Crypto investors ‘should always be paying attention’ to the Fed: CoinDesk editor

Nikhilesh De, CoinDesk managing editor for global policy & regulation, joins Yahoo Finance to discuss what today's Fed policy decision means for the crypto market and the outlook for a central bank digital currency.

Video Transcript

EMILY MCCORMICK: Welcome back. During this afternoon's press conference, Federal Reserve Chair Jerome Powell wasn't asked directly about cryptocurrencies, but we did still see a reaction in crypto markets to this latest Fed decision. Now, Bitcoin prices pared gains from earlier today and those are now trading around $37,000. That price action is similar to what we saw in equities as well.

For more, we're welcoming in Nik De, CoinDesk Managing Editor of Global Policy and Regulation. Nik, given the fact that Bitcoin's correlation with stocks recently has increased, the fact that we've been hearing that tighter monetary policy could weigh on speculative assets like Bitcoin, should crypto investors be paying more attention to what's been coming out from the Fed?

NIKHILESH DE: Hey, good afternoon. Yeah, I think crypto investors should always really be paying attention, you know, especially given that the Fed has, at least recently, started making actual announcements related to how it's approaching at least central bank digital currencies, if not Bitcoin and other digital assets directly. But yeah, there's definitely a lot to pay attention to. And as you noted, crypto has been if not directly correlating equities and more traditional securities, it has been some pretty similar trends recently.

ADAM SHAPIRO: Help us understand what it would look like-- let's plan a year into the future. The Fed says somehow we're going to get some kind of central bank digital coin. What's the impact on Bitcoin and other crypto assets? Or would there be an impact?

NIKHILESH DE: Honestly, I don't think there really would be. Right now, the way the Fed seems to be approaching this idea of a central bank digital currency or a digital dollar is just kind of a potentially blockchain-based equivalent to the existing dollar. So in a report published last week, the Fed kind of outlined how it is looking at the necessary policy goals, and none of them really kind of address the role that Bitcoin or other cryptocurrencies are playing right now.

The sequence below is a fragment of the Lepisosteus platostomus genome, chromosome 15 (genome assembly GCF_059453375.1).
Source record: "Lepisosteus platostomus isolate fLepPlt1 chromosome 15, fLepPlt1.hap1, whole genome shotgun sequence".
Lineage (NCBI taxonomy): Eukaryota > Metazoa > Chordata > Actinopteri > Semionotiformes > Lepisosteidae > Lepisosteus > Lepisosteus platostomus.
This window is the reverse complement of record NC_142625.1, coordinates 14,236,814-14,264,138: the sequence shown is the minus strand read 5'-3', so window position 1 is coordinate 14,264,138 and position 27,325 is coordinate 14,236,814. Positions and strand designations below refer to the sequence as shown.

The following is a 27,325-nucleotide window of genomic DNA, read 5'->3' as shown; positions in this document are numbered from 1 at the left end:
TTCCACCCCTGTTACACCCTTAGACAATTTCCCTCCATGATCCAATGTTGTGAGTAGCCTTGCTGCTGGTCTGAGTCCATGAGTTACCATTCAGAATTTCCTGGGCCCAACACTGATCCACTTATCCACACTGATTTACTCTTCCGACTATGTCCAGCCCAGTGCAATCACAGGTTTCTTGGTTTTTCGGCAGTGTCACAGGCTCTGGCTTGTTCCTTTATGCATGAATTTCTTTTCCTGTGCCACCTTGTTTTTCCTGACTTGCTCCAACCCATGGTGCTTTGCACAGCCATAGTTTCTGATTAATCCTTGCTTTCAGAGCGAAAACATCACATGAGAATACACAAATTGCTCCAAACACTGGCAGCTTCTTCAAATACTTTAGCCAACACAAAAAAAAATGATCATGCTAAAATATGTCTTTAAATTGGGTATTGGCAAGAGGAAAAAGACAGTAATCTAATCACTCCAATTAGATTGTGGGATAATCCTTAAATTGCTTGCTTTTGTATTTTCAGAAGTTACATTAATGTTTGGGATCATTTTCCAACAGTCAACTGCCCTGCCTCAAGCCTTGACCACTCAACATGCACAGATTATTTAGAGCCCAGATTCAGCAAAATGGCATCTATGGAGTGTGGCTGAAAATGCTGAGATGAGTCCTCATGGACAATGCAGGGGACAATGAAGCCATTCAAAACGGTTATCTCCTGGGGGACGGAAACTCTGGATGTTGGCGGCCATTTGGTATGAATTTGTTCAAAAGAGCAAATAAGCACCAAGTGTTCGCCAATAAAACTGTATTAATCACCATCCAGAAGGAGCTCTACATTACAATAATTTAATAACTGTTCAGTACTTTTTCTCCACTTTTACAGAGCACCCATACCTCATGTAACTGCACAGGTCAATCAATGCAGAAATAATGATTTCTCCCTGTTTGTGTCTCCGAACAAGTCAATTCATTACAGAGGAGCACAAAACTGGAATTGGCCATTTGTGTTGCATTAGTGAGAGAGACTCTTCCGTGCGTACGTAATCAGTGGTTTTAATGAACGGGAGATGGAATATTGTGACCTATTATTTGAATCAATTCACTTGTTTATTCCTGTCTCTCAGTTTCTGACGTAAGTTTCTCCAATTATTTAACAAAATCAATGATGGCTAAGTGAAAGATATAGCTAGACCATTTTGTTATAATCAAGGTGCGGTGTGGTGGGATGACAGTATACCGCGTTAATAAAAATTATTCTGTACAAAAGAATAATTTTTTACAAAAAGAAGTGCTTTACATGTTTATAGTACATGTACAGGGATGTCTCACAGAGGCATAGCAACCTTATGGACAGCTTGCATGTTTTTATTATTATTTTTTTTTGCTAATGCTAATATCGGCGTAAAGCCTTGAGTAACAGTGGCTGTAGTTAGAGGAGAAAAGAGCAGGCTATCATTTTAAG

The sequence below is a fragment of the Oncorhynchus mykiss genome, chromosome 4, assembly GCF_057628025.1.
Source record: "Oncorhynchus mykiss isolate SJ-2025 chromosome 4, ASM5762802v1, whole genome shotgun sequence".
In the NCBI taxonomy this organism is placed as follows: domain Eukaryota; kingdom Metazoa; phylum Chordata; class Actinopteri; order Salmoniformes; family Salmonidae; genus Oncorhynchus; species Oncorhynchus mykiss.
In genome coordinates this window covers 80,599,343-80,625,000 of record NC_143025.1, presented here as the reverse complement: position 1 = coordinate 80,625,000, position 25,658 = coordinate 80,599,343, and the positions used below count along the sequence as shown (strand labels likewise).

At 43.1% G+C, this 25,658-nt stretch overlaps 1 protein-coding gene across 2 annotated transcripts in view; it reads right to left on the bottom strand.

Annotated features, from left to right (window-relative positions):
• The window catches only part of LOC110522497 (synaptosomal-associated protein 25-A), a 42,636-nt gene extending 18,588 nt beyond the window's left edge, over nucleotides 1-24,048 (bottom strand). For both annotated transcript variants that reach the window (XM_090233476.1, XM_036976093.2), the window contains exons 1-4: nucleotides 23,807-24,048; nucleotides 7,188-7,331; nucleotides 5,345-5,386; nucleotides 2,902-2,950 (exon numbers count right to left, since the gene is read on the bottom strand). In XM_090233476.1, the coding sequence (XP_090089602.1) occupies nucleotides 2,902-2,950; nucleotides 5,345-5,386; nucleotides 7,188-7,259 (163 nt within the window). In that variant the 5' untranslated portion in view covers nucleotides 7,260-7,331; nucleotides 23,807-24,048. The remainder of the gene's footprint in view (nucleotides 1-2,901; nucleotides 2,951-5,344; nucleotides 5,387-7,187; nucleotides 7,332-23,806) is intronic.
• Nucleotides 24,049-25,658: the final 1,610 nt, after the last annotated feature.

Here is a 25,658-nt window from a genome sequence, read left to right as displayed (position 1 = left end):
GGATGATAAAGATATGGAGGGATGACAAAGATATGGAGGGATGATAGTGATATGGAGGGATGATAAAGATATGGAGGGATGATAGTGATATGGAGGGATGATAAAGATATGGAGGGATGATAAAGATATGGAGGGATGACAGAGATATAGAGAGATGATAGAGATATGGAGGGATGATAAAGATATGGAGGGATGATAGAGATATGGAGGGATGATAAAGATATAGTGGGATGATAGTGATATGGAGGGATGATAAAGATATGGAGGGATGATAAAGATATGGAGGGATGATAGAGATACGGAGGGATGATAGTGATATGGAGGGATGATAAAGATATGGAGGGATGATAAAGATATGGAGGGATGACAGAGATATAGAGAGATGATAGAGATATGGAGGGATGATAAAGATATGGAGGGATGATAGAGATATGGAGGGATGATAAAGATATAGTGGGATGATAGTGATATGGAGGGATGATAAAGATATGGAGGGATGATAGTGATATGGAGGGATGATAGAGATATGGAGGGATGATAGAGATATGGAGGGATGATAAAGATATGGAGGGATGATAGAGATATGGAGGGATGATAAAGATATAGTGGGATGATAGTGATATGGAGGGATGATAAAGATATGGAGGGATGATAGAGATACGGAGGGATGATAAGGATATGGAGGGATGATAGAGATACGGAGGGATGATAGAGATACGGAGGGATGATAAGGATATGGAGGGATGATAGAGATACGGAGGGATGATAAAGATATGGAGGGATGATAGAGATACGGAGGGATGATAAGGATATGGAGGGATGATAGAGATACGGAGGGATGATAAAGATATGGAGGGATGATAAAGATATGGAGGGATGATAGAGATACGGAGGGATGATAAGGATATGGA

It's more just they want a digital version, or potentially would want a digital version of the dollar that could be used for international policy or to further any of the existing goals for the dollar as it stands. So Bitcoin, whatever happens with Bitcoin, and Ether, and other digital assets, I think that will continue on its own trend regardless.

ADAM SHAPIRO: So just to follow up with what you just said, and it helps us understand the impact-- if we get this central bank digital whatever in a year, it doesn't impact what we call currencies-- cryptocurrencies, which are really assets-- but doesn't it kind of pull the curtain back, you know, from "The Wizard of Oz" and say, look, these have value.

But it's kind of like gold. I mean, I'm watching the mayor of New York get paid in Bitcoin, but he might as well just get paid in gold because Bitcoin in the world you've just, perhaps, laid out for us, works in the same way, right?

NIKHILESH DE: Yeah. I mean, my interpretation of that report is that if the Fed receives authorization from Congress and the president to launch a central bank digital currency and it actually does so, then they're not going to be looking to rewrite the global financial system here. They're just trying to do what they've always been doing.

And so in that sense, it's a little bit of a conservative, you know, description even, you could say-- whereas, yeah, Bitcoin is going-- it's currently being looked at as this sort of potential inflation hedge, potential chaos hedge. And I don't see that changing, especially from those who are true believers in Bitcoin. They're not going to be looking to a Fed digital dollar as either vindication of digital assets or as the end of digital assets.

EMILY MCCORMICK: I want to shift gears and ask about something on the state level, because the New York State Senate just confirmed Adrienne Harris, who is a former federal official and professor, to lead the New York Department of Financial Services. I'm wondering, what do you think this means for the outlook for cryptocurrency regulation and policies in New York state specifically?

NIKHILESH DE: So Adrienne Harris actually had a confirmation hearing before the Senate Finance Committee in New York on Monday. And she actually did kind of describe her approach to crypto in saying that she wants to give more resources to the team that reviews BitLicense applications, so New York's virtual currency license.

There's been apparently a backlog of applications. Companies want to do business but have not had permission to do so. And she suggested that she would support giving that team more personnel or whatever they need to do so. She also expressed support for a senate bill that would allow NYDFS to collect assessments off of the companies that regulates.

So you know, the New York Department of Financial Services does not get funding directly from the state itself. It's funded partly by assessments and whatnot it collects from the companies it's overseeing. So it could give it a bit more-- you know, some more resources to oversee crypto and crypto companies. But it could also mean crypto companies have to maybe factor that into whether or not they want to do business in the state to begin with.

EMILY MCCORMICK: All right, we'll leave it there for now. Nik De is CoinDesk Managing Editor of Global Policy and Regulation. Thank you so much for your time.

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